By. Neil Williamson, President
An associate of mine asked the question posed in the headline regarding Charlottesville’s latest exploration into the potential expansion of local government.
In the academic/philosophical world the question is between the current checks and balances of government versus a new politically appointed human rights commission.
In the real world however, this associate warned, if you oppose the human rights commission you risk the public appearance that you oppose human rights.
Nothing could be further from the truth. Please let me explain.
Monday night (12/5) Charlottesville City Council will consider moving forward a Human Rights Commission concept brought forward by the “Dialog on Race”. This concept, which would require significant new empowerment by the state legislature and significant funding, is according to City Attorney Craig Brown’s memo:
The Proposal suggests that the Commission “would have the power to hold hearings, conduct investigations, issue reports, impose fines and remedies” (Proposal p. 3). The Commission’s enforcement duties would include “investigating complaints and bringing them to resolution through conciliation, hearings, findings and ordering remedies, such as back pay, job reinstatement, rental of an apartment or damages.” (Proposal p. 13) The Proposal also states that the City’s ordinance could include “a system of fines of up to $5,000.00 to be imposed for employers or landlords found to be out of compliance with
the local ordinance”. (Proposal p. 13)
The Free Enterprise Forum firmly believes in human rights. We firmly believe when employees and or tenants are treated in a fair and equitable manner both parties benefit. In addition, we steadfastly believe that any and all regulations should be considered and vetted by all those impacted by the proposed regulations. We are very concerned that, to our knowledge, despite months of “dialog” on these issues no one has proactively reached out to property owners and employers.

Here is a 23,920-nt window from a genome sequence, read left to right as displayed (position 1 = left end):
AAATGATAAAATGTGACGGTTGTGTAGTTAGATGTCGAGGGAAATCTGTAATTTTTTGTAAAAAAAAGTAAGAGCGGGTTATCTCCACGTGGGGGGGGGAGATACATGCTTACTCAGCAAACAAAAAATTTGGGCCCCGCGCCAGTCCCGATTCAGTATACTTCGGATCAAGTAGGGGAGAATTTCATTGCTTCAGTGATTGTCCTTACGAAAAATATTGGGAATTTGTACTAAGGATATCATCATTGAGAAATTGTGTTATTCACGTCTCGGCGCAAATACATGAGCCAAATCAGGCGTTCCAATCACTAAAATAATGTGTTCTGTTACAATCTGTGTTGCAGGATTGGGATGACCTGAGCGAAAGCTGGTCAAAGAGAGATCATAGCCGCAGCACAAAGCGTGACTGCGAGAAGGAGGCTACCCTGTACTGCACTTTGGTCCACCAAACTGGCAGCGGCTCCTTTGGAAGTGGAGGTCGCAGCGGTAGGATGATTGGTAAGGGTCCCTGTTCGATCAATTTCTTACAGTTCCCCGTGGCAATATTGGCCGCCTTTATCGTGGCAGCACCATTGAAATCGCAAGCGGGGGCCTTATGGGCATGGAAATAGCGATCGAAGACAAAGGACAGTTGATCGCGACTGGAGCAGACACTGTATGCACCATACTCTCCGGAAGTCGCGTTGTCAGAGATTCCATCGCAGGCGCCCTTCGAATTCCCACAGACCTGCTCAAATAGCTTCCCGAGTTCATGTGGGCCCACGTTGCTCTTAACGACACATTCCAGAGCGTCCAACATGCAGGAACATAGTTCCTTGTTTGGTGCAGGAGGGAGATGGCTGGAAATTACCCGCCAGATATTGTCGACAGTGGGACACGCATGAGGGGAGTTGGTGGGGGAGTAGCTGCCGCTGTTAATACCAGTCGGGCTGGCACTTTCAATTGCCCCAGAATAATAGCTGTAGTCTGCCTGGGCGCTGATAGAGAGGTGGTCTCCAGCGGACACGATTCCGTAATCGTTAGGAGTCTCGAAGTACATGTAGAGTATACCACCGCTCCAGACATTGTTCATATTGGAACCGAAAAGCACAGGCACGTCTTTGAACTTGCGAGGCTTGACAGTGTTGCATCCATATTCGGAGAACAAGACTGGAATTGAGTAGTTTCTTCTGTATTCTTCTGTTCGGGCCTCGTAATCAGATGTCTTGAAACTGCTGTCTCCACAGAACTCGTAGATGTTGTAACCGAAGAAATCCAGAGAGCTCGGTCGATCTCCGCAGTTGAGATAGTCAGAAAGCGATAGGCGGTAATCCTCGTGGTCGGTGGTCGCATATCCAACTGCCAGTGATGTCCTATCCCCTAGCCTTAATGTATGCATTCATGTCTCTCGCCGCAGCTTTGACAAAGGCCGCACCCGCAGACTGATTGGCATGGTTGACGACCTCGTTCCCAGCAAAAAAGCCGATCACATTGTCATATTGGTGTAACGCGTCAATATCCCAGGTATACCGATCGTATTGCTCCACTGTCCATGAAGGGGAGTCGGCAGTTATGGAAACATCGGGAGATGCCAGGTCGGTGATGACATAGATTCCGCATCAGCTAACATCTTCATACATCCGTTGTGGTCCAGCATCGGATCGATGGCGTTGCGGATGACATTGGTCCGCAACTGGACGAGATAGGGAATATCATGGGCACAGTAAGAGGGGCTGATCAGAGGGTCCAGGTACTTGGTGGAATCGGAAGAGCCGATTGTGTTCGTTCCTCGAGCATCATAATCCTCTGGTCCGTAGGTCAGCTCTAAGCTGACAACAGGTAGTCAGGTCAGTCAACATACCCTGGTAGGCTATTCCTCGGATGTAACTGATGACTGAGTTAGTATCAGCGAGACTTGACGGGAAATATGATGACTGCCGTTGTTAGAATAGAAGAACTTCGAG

To suggest that employers and landlords feel “left out of the loop” is an understatement. While Mr. Brown’s memo outlining the next steps for the proposal was readily available on the City website, the actual proposal that drove the memo was not.
The Free Enterprise Forum has obtained the proposal (thanks to the City) and while we appreciate the Dialog on Race for reaching out to “several” community groups, we are surprised we are not aware of any direct interaction on this proposal with the Downtown Business Alliance, the Blue Ridge Apartment Council, or even the Charlottesville Regional Chamber of Commerce.
After reviewing all of the material readily available on this issue, the Free Enterprise Forum fears that moving forward with the politically appointed Human Rights Commission, based on its current construct and goals, will do more harm than good for City economic opportunities across all demographic cohorts.
While we remain very concerned with human rights, we are equally concerned that unnecessary red tape will push more businesses out of not only Charlottesville but the entire region.
If the region loses economic opportunities for the fear of over regulation, the region, and the residents of the region, lose.
We propose taking a step back and engaging ALL stakeholders in this discussion.
Neil Williamson, President
Neil Williamson is the President of The Free Enterprise Forum, a public policy organization covering the City of Charlottesville as well as Albemarle, Greene, Fluvanna, Louisa and Nelson County. For more information visit the website www.freeenterpriseforum.org